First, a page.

Product Proliferation

Forget politics, food, and attitudes to swearing. The toothpaste aisle is, for my money, the biggest culture shock between the UK and America.

Rather than the homely ten or fifteen options you find in Boots, a small pharmacy in New York will offer you a wall of over 50 choices: Sensitive and Repair. Tartar Control Optic White. Max Fresh. Enamel Health.

And this hyperabundance is not consigned to the toothpaste aisle. Pick any category and you can see the trend. Hunter sells 43 different types of women’s wellies. Buying technology is no easier. Searching for a laptop usually involves a bewildering array of sizes, styles, and specifications. Even that most primordial of purchases – men’s underwear – can become a mind- boggling exercise with hundreds of fabrics, cuts, and colours.

Yet the evidence suggests consumers are not looking for a proliferation of products. More may actually be less when it comes to product development, with additional sub-brands often competing with one another and cannibalising success.

More choice also introduces friction into the consumer’s life. Consciously or not, most of us reduce the number of choices we make each day. This is because every choice we make (literally) uses up energy. In effect we can only make so many decisions each day. As a result, our brains like to default to “lazy” power-saving mode: the intuitive, the automatic, and the “fast” forms of thinking. This is described as “System 1” thinking in Kahneman’s Thinking Fast and Slow.

This is a natural way of thinking when confronted with a supermarket. Very little careful deliberation is happening in the toothpaste aisle. The subtle “unmet needs” that drive the innovation process are not there. The small differences between products are not noticed or seen as particularly important.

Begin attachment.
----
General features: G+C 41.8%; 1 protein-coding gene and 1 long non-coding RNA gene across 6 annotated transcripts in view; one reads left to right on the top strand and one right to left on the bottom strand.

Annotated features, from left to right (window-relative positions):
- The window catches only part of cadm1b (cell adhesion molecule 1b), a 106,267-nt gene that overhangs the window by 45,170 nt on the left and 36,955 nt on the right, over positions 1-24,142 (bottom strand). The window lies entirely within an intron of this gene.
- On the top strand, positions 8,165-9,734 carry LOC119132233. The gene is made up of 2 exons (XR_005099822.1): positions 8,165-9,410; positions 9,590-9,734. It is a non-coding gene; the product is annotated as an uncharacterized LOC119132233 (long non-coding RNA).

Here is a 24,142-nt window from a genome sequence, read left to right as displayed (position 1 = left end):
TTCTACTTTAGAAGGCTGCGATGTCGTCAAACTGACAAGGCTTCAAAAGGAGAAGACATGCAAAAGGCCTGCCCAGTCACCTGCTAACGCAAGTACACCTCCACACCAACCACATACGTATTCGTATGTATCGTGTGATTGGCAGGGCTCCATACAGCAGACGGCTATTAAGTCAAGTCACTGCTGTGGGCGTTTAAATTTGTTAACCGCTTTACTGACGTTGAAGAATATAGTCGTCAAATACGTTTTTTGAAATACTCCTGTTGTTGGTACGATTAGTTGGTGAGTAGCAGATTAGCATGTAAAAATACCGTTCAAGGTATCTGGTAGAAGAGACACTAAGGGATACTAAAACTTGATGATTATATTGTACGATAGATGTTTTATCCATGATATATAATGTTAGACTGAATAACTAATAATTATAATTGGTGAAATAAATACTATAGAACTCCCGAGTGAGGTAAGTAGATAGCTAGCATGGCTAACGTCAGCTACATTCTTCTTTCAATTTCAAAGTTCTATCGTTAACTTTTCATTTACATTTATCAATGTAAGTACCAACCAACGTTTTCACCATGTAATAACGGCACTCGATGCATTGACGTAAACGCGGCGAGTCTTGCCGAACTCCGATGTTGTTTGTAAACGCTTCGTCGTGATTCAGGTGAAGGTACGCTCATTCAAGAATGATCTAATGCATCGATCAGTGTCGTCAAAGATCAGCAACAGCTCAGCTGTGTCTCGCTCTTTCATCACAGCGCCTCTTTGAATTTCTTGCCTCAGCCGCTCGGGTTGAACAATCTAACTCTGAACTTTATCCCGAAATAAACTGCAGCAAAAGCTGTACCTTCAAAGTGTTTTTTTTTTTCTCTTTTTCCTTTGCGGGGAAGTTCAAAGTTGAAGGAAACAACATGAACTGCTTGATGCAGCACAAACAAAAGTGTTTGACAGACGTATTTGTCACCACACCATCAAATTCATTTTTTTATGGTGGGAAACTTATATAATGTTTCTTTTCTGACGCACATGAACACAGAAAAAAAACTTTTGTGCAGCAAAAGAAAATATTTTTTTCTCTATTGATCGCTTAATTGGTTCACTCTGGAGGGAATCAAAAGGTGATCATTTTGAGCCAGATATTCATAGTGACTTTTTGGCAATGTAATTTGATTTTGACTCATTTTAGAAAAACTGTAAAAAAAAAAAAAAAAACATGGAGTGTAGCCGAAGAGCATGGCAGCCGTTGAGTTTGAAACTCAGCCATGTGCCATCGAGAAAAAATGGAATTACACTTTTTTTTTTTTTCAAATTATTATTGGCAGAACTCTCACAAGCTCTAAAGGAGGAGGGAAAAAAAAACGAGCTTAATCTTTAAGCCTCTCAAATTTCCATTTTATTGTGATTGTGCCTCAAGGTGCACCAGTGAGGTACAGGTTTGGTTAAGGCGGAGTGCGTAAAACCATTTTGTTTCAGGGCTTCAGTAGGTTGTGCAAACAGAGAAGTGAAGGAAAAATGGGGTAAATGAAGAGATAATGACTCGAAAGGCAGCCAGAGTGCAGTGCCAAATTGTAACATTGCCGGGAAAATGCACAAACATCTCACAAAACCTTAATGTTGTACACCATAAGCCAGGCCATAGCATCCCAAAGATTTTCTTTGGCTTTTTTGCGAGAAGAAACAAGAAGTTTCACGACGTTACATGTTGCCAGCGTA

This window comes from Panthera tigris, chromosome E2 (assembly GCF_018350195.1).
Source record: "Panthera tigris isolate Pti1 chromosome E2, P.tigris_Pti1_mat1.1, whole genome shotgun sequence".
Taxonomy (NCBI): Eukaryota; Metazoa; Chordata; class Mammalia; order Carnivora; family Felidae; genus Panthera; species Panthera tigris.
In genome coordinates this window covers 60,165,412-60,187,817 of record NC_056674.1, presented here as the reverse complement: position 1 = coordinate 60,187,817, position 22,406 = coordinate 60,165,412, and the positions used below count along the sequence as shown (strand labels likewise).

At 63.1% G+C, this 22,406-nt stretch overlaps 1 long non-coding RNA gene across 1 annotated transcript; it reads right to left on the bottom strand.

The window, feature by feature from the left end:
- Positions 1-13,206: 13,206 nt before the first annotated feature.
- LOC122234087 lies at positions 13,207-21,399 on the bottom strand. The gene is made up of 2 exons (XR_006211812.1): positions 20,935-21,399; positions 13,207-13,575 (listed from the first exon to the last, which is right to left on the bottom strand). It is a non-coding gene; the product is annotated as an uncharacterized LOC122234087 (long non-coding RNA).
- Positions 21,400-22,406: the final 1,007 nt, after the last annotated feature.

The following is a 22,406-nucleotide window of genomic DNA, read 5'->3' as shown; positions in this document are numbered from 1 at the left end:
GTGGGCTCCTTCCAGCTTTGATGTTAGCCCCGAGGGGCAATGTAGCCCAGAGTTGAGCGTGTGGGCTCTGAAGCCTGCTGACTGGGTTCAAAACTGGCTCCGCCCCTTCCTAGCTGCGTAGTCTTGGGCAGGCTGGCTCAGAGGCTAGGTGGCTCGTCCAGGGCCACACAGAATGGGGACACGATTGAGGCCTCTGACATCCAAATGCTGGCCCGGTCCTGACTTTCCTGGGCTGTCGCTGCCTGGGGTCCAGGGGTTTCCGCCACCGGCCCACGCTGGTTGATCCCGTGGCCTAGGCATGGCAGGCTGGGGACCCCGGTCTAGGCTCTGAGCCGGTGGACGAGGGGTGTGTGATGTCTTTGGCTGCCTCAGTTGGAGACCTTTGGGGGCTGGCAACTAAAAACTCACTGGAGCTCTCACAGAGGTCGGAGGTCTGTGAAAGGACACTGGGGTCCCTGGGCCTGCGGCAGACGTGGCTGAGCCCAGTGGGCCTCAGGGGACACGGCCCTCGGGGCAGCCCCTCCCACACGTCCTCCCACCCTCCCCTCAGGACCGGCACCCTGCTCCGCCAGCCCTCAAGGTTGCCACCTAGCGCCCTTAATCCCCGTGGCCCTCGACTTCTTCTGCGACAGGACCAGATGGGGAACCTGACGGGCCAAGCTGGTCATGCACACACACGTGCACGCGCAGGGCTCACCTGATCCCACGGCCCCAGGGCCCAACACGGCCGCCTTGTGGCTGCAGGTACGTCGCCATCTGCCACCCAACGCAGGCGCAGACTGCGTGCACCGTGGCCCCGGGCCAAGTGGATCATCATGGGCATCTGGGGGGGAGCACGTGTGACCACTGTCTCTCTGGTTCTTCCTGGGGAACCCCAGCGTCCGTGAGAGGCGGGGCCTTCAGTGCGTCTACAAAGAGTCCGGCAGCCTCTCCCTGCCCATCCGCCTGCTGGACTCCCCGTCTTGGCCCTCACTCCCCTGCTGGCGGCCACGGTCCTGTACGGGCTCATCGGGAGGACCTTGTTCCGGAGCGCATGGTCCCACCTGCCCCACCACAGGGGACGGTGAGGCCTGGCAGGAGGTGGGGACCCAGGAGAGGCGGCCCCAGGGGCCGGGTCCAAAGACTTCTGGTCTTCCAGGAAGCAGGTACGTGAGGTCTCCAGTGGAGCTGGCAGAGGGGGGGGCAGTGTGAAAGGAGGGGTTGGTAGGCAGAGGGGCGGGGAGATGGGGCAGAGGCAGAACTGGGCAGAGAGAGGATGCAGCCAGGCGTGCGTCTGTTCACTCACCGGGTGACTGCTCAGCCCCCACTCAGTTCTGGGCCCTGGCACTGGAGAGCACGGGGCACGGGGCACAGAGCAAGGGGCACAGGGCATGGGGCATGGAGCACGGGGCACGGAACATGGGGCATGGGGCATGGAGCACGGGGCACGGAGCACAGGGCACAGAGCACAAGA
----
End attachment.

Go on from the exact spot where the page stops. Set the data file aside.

Instead, consumers take mental shortcuts. They “satisfice”: aiming to find something that satisfies but is not necessarily perfect. They make decisions based on habit, repertoire, and familiarity, not careful calculation.

New products can make a splash of course. Surprising or interesting collaborations, strong creative, humour and wit can all help a product get noticed. Kit Kat and Walkers Crisps, for example, have turned new product development into a yearly excuse to discuss, invent, and laugh about new flavours. Johnnie Walker’s collaboration with Game of Thrones to produce a “White Walker” bottling was unexpected, clever, and newsworthy in the category. Marmite have become masters at playing with their brand – recently inventing “Marmite Ale”, with Camden Town Brewery. Tech, fashion, and automotive companies increasingly mix and match their brands.

These examples focus less on researching, developing, and launching more sub-brands with subtle differences from the core brand. Instead, they simply aim to stand out from competitors with famous, memorable, and distinctive creative, usually tied back clearly to the core brand.

This makes sense if we remember that most thinking is System 1. Category buyers hold (relatively) little information about any one brand in the category; new information simply adds to the noise. Subtle ingredient changes, added layers of chocolate, or an added red stripe through the toothpaste are not only unneeded, they are often unnoticed. As Jenni Romaniuk and Byron Sharp have noted, “the cruel reality is that, when a new brand enters a category, most category buyers just continue buying the brands they always have.”

Instead, brands that successfully connect a feeling or a mood to their brand – excitement, anticipation, curiosity, joy, nostalgia – can succeed. In a world of TMI, the buying process is not about carefully weighing up differences, features, and benefits, but this opens the door to the surprising collaborations, humour and wit, or amazing thumb-stopping pieces of creative that appeal to System 1 thinking.